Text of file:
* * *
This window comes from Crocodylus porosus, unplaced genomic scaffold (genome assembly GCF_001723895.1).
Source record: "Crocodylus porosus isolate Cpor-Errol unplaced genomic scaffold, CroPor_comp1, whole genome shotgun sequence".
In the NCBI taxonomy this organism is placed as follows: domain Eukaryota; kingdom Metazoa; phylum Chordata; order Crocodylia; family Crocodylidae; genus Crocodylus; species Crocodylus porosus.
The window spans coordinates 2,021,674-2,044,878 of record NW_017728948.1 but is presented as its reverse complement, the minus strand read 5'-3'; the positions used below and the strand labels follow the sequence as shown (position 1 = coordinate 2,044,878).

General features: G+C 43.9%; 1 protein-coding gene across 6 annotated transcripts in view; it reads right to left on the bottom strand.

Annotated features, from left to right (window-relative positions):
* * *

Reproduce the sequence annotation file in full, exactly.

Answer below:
This window comes from Crocodylus porosus, unplaced genomic scaffold (genome assembly GCF_001723895.1).
Source record: "Crocodylus porosus isolate Cpor-Errol unplaced genomic scaffold, CroPor_comp1, whole genome shotgun sequence".
In the NCBI taxonomy this organism is placed as follows: domain Eukaryota; kingdom Metazoa; phylum Chordata; order Crocodylia; family Crocodylidae; genus Crocodylus; species Crocodylus porosus.
The window spans coordinates 2,021,674-2,044,878 of record NW_017728948.1 but is presented as its reverse complement, the minus strand read 5'-3'; the positions used below and the strand labels follow the sequence as shown (position 1 = coordinate 2,044,878).

General features: G+C 43.9%; 1 protein-coding gene across 6 annotated transcripts in view; it reads right to left on the bottom strand.

Annotated features, from left to right (window-relative positions):